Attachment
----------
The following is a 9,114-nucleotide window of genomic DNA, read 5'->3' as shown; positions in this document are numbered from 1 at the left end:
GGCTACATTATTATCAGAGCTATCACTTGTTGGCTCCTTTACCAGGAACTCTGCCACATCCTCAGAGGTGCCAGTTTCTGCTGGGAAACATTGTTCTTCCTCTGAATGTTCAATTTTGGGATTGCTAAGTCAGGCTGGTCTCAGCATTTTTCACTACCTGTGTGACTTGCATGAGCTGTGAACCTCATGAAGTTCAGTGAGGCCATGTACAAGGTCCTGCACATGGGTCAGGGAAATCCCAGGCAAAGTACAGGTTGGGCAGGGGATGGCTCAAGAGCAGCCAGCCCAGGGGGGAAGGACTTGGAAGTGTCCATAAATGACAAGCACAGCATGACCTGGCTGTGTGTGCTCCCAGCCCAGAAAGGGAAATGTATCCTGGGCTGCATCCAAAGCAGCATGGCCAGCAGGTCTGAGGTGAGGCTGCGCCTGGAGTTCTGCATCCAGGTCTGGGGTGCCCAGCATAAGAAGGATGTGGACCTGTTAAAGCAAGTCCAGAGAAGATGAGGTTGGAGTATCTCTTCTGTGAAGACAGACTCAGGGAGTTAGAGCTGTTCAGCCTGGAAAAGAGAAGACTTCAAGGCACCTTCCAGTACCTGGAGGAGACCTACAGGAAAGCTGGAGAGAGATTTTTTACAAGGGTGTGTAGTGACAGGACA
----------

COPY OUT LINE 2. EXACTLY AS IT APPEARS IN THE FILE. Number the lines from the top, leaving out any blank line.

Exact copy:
GGCTACATTATTATCAGAGCTATCACTTGTTGGCTCCTTTACCAGGAACTCTGCCACATCCTCAGAGGTGCCAGTTTCTGCTGGGAAACATTGTTCTTCCTCTGAATGTTCAATTTTGGGATTGCTAAGTCAGGCTGGTCTCAGCATTTTTCACTACCTGTGTGACTTGCATGAGCTGTGAACCTCATGAAGTTCAGTGAGGCCATGTACAAGGTCCTGCACATGGGTCAGGGAAATCCCAGGCAAAGTACAGGTTGGGCAGGGGATGGCTCAAGAGCAGCCAGCCCAGGGGGGAAGGACTTGGAAGTGTCCATAAATGACAAGCACAGCATGACCTGGCTGTGTGTGCTCCCAGCCCAGAAAGGGAAATGTATCCTGGGCTGCATCCAAAGCAGCATGGCCAGCAGGTCTGAGGTGAGGCTGCGCCTGGAGTTCTGCATCCAGGTCTGGGGTGCCCAGCATAAGAAGGATGTGGACCTGTTAAAGCAAGTCCAGAGAAGATGAGGTTGGAGTATCTCTTCTGTGAAGACAGACTCAGGGAGTTAGAGCTGTTCAGCCTGGAAAAGAGAAGACTTCAAGGCACCTTCCAGTACCTGGAGGAGACCTACAGGAAAGCTGGAGAGAGATTTTTTACAAGGGTGTGTAGTGACAGGACA